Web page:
Use the cash value to make premium payments instead of the holder having to make payments. As long as cash value is sufficient to make the premium payments the policy stays in effect.
Take a loan against the cash value. Loans can be paid charging a low interest rate. Any unpaid loan at the time of death though reduces the death benefit by the unpaid amount. There are no tax consequences with a loan.
Make a withdrawl of some or all of the cash value. Depending on the policy type, cash may be withdrawn and be taxable at regular income rates, be non-taxable as long as the amount withdrawn is less than the total amount paid in premiums or might reduce the death benefit.
Surrender the policy. This is an option to let the policy lapse and withdraw all of the cash value. If this is done, there is no more death benefit and no further premiums are owed.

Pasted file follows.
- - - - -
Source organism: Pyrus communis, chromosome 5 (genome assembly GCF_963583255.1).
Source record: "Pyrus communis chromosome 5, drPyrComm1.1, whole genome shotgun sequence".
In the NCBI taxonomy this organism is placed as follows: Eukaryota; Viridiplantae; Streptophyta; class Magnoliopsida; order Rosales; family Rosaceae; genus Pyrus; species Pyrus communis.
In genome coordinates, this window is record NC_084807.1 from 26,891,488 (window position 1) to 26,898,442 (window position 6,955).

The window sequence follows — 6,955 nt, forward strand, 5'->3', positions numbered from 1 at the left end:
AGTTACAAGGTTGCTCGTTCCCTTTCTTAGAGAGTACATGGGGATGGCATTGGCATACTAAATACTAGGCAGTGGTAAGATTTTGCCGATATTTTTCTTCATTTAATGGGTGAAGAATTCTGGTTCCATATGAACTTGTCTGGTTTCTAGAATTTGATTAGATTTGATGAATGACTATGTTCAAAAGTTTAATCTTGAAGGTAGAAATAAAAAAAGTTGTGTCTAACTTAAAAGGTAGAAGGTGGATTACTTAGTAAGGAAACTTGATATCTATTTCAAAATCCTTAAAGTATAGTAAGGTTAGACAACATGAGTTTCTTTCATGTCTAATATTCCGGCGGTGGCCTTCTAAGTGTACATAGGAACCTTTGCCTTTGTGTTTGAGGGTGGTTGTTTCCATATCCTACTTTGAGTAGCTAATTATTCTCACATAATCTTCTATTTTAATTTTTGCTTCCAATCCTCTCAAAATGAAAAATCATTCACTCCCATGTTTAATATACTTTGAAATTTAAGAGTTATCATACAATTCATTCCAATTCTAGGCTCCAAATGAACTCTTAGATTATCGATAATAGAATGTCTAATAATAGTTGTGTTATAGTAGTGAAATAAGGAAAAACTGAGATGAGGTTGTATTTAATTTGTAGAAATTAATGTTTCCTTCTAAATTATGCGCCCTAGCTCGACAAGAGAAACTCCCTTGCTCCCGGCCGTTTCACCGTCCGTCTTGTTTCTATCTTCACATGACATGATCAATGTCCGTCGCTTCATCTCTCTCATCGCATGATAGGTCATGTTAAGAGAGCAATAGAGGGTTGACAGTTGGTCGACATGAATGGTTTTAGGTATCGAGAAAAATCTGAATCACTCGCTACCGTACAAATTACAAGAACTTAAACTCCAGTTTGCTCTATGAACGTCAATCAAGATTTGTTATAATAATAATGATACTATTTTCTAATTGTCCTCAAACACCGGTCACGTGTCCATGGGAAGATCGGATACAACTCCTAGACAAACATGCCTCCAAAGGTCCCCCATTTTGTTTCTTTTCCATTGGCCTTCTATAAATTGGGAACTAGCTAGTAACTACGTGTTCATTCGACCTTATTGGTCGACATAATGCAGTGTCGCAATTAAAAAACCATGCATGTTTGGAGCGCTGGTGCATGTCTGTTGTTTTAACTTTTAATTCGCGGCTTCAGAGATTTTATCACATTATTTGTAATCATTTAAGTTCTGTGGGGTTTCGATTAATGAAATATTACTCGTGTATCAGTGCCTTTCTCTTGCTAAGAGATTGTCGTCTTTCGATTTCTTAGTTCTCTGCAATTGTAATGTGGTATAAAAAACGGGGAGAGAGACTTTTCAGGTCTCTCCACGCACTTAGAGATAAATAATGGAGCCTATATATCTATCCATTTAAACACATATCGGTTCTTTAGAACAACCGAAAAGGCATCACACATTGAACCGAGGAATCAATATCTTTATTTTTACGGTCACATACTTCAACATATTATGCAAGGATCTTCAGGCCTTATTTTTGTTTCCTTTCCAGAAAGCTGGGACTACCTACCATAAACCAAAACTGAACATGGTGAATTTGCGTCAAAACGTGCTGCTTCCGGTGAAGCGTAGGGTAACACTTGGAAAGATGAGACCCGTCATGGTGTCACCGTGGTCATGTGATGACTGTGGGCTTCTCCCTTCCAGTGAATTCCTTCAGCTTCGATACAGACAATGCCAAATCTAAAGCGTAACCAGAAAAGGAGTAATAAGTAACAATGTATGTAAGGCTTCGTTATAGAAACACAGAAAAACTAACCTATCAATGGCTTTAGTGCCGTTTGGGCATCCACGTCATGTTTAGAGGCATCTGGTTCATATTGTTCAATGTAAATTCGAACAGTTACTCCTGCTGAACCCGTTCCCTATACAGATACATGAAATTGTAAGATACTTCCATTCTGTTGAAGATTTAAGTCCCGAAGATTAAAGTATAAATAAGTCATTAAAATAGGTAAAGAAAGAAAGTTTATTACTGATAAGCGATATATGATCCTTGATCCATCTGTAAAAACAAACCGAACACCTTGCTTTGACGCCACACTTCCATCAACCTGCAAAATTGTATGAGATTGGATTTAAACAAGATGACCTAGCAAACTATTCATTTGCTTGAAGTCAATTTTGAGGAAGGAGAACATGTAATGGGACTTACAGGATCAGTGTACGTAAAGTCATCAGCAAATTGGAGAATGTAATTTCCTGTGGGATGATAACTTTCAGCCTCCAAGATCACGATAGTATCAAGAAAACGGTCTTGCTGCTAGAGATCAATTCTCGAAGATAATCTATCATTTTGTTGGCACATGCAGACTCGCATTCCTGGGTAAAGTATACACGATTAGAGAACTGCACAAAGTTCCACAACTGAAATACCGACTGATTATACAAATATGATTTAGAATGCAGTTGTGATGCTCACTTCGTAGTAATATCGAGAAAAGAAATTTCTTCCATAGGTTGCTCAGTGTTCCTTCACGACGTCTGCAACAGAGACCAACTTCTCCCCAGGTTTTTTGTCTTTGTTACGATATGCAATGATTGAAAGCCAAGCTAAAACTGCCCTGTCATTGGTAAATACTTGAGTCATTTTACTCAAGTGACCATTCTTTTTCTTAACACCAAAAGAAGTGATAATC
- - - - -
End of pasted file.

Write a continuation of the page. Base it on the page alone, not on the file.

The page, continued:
Surrender charges. While permanent policies build up cash value, not all of the cash is available to the policy holder right away. Policies have a surrender charge which is the amount of the cash value the holder sacrifices if they choose to surrender the policy. Surrender charges are usually in place for a period of up to 10 years although the amount does get smaller as the policy gets closer to year 10.
Capping of market returns. Depending on the policy the market rate of return might be capped by the insurance company though. For example the policy might be capped at 12% so in a year when the market return is 20% the policy will be limited to the 12% return.
Policy riders. Permanent policies are known to have a number of possible riders that the holder can elect to add to the policy. These riders generally provide the holder with extra options or levels of investment protection, performance or death benefit. Each of these riders will increase the premium amount.